Older adults at greater risk of being killed or injured due to fire
Research has shown older adults (65 years and up) are at a greater risk of being injured or killed due to smoke and/or fire and Leduc Fire Services wants to help.
“At Leduc Fire, we believe ‘an ounce of prevention is worth a pound of cure,’” says Deputy Fire Chief Gerry Kelly. “The fire safe steps you take now could make a world of different to help shield loved ones from injury or saving a life.”
According to a study completed in December 2017 by the University of the Fraser Valley and Murdock University, fire-related deaths are much higher for older adults, 1.6 times for 65 – 79-year-old and 2.4 times for those 80 years and over. The causes for many of these fires include:
- 46 per cent of residential fire fatalities involving people 65 and over were due to careless and inappropriate discarding of smoking materials
- 38 per cent of fire deaths involving older adults involve the improper use of space heaters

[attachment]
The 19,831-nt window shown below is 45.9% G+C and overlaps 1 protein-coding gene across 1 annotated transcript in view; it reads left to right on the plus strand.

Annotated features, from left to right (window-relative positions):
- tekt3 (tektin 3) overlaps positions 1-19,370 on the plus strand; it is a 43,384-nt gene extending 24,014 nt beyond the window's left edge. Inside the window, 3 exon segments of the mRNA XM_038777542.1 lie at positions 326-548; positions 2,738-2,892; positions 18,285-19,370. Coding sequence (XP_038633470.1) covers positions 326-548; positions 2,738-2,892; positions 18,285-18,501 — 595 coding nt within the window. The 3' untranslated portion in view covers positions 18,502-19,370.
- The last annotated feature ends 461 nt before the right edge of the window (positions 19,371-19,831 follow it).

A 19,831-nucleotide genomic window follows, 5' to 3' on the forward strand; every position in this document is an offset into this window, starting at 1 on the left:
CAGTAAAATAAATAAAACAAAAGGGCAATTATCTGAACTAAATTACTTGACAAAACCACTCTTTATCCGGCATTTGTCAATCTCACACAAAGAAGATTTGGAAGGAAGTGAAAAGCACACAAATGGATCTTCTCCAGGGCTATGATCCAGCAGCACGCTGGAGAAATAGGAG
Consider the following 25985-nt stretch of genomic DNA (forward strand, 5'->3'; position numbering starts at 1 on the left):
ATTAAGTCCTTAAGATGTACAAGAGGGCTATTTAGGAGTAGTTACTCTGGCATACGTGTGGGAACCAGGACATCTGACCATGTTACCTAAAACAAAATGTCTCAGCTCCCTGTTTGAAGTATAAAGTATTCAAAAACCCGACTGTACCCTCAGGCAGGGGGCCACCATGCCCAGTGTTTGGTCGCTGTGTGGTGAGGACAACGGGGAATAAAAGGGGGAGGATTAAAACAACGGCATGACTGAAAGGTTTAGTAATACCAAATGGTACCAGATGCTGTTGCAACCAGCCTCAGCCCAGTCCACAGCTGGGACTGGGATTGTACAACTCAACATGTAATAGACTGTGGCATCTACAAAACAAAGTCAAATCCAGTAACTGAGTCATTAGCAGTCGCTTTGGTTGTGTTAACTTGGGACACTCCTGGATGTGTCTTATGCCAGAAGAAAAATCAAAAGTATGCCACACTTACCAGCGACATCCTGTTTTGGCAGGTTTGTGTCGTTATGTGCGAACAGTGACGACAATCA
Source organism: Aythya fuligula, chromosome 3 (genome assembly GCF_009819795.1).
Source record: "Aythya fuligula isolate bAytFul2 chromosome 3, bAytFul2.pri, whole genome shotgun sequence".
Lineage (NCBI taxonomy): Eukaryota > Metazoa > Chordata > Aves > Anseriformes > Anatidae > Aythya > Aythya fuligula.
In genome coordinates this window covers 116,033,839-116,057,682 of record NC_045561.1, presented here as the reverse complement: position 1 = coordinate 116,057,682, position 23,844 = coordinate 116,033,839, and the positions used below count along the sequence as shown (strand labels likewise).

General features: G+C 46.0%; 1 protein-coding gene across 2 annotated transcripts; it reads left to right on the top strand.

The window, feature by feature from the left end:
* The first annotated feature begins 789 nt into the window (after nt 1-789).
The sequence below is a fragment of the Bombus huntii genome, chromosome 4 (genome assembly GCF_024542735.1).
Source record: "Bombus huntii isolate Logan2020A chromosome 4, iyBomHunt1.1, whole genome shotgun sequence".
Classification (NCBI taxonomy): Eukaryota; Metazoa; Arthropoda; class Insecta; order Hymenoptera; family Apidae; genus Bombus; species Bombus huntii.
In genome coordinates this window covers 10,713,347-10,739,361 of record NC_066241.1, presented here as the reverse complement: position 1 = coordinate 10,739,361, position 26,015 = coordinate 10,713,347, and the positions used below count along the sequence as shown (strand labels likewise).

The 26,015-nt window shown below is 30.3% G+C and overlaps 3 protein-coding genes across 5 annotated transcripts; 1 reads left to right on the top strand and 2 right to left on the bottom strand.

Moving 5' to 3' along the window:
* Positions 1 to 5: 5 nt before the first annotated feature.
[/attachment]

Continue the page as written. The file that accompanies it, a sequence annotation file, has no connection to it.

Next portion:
- Ignition of clothing, bed linens and upholstered furniture also contribute a significant number of house fire deaths among older adults
To be more fire safe, Kelly and the crew at Leduc Fire offers a few helpful tips that can be applied to all households in Leduc:
- Ask smokers to go outdoors and use a safe container to use when they butt out.
- Refrain from smoking if you or a loved one uses medical oxygen. Keep oxygen cylinders at least five feet from any heat source, open flame or electrical devices.
- When using space heaters, leave plenty of room in and around the unit – recommending at least three feet. Turn them off and unplug them from the wall when you leave your home or when going to bed.
- Be kitchen wise when cooking, by using oven mitts, wear tight-fitting or short sleeve shirts, refrain from cooking if you feel drowsy, and never leave cooking unattended.
- Have working smoke alarms and test them monthly.
- Have a fire escape plan and practice the plan with everyone in your home.
- Post and memorize local emergency numbers, such as 911.
“The importance of being fire safe includes all members of a community and in some cases, a greater emphasis is required for many older adults and seniors to ensure they know what to do and what not to do when faced with a fire emergency,” says Kelly.
For more information, call 780-980-7177.
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Mariann McLaughlin, Corporate Communications